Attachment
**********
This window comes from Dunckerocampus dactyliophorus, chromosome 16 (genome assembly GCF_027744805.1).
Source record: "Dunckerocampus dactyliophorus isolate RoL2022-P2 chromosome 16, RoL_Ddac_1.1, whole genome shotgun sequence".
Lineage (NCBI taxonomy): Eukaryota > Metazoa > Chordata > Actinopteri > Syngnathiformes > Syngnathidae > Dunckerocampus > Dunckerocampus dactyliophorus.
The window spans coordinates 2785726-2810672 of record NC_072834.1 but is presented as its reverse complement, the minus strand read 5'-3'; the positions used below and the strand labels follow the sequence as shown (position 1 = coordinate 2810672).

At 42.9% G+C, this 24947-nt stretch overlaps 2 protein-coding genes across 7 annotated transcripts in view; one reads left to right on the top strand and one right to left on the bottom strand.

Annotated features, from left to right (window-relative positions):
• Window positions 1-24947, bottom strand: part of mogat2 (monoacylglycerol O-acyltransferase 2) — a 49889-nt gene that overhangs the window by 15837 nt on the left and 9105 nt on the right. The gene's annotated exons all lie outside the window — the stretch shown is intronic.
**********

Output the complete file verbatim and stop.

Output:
This window comes from Dunckerocampus dactyliophorus, chromosome 16 (genome assembly GCF_027744805.1).
Source record: "Dunckerocampus dactyliophorus isolate RoL2022-P2 chromosome 16, RoL_Ddac_1.1, whole genome shotgun sequence".
Lineage (NCBI taxonomy): Eukaryota > Metazoa > Chordata > Actinopteri > Syngnathiformes > Syngnathidae > Dunckerocampus > Dunckerocampus dactyliophorus.
The window spans coordinates 2785726-2810672 of record NC_072834.1 but is presented as its reverse complement, the minus strand read 5'-3'; the positions used below and the strand labels follow the sequence as shown (position 1 = coordinate 2810672).

At 42.9% G+C, this 24947-nt stretch overlaps 2 protein-coding genes across 7 annotated transcripts in view; one reads left to right on the top strand and one right to left on the bottom strand.

Annotated features, from left to right (window-relative positions):
• Window positions 1-24947, bottom strand: part of mogat2 (monoacylglycerol O-acyltransferase 2) — a 49889-nt gene that overhangs the window by 15837 nt on the left and 9105 nt on the right. The gene's annotated exons all lie outside the window — the stretch shown is intronic.